I’ve hung out with him, pondering if the addition of another year actually makes a difference. It doesn’t, really. It just confirms this progression of time.

Time.

I am running out of times to pick him up and spin him, tickle him and blow raspberries on his tummy. I am running out of times that he will tell me he loves me in public. And times where he will hold my hand. Time seems… cruel.

Today, I hold him close and smell him. He smells. Kinda gross. But he’s him still.

I can see the shadow of the person he is growing into, his sense of humor is established. He is generous in his words and actions, most of the time. He still cries when things don’t go his way. He loves pokemon, lego, reading, maths, science and his pets.

I am trying to move on faster than him, so he doesn’t ever realise that I am sad, mournful almost, of letting my little boy go… and be grateful of the fact that he is here, in this moment, present. I am so, so, lucky.

Happy 8 years, dearest one.

(written on August 17. Photo taken September 10, Nikon D7000)

28 things I learned at 28

Tomorrow, I wake up 29. I don’t care about this number.
29 sounds glamorous, mysterious and magic.
In 2009, I did my 27 lessons I learned at 27.
They are still totally appropriate, but here are 28 more.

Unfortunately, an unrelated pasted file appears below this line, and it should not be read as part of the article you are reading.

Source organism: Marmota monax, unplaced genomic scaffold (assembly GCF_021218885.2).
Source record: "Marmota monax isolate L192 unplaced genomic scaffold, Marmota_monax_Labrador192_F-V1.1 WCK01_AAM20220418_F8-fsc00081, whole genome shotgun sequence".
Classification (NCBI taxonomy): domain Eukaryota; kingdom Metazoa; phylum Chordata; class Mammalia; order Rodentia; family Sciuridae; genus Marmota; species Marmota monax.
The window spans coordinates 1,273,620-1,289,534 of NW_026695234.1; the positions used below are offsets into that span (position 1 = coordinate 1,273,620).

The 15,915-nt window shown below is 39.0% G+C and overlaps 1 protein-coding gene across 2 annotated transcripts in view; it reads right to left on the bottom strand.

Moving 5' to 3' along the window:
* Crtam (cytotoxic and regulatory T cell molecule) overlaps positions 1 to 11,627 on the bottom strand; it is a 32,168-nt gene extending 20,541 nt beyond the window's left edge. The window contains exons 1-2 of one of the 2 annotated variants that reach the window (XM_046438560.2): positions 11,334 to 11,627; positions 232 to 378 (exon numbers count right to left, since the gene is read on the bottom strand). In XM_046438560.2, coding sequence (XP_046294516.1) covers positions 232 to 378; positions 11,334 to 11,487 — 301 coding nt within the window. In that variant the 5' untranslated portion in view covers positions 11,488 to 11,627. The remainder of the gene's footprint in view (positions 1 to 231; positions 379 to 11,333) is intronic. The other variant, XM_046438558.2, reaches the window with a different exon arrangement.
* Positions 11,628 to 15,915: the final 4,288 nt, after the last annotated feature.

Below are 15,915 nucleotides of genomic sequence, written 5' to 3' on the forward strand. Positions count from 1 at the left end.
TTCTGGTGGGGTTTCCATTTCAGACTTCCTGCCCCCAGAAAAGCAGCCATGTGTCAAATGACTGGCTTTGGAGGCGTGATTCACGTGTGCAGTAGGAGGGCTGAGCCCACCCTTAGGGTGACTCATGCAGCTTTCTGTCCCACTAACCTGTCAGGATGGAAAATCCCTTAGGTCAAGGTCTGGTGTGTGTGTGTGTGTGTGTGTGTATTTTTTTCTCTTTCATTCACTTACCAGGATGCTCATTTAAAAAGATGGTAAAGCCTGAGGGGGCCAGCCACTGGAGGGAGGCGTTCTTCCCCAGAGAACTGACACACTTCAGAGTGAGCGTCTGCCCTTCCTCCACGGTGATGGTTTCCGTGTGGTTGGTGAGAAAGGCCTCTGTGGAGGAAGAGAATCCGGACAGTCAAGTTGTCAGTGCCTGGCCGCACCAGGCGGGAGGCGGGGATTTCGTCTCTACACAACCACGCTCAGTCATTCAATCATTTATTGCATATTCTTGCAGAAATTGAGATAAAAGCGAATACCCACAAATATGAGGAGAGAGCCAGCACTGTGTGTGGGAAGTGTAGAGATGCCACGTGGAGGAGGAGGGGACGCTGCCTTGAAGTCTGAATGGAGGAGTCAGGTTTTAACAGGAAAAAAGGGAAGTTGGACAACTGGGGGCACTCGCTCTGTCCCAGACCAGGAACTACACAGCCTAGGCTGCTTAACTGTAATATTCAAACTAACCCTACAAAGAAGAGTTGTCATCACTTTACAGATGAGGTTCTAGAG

1. That when you think your life is big, it gets bigger
  2. When you think you can love no more, that life finds a way to make your heart bigger
  3. Blending in is the devil
  4. There is no such thing as normal
  5. Letting go is hard
  6. Nothing happens without effort
  7. Wishing is giving control of your path to someone else
  8. Dust breeds dust bunnies
  9. Sometimes, the cat chooses you
  10. What has gone before, isn’t always the predictor for what comes next
  11. When things are hard, laugh. Enjoy the challenge.
  12. Running is a really, really, really good way for me to channel my anger
  13. I like exercise
  14. Roller Derby is a sport, not just spectacle
  15. Opting out is sometimes the opposite
  16. Courage comes in all shapes and sizes

  17. That being interested in everything is not a sign of failure
  18. I have a place in my family
  19. Friendships are not static
  20. People are not static
  21. There is a point in parenting where you see the future clearly (and it makes you teary to see it)
  22. Love does not come in one size
  23. Relationships are based on trust and communication
  24. Semantics are mildly important at times, deathly important at others andĀ irrelevantĀ at other times
  25. Time is precious
  26. Joy comes from within
  27. My favourite colour is not pink
  28. I am who I am, and I am truly okay with that.
Not as profound as last year, but some of these are very new. Embracing me, in all my crazy guises.

Holding On

It seems with the arrival of school holidays, somehow, incredibly, he has grown.

He is more than he was last week.

More bold, more brave, more silly, more tall, more talkative, more shy.

More.

And I find myself almost desperate to hold onto his littleness.

{stop, little one, please stop}

Holding on and squeezing, almost suffocating him. {Is this what my parent’s felt?}

And letting go. Again and again.

To wherever life takes him.

{We’ll always find a way, little one, always}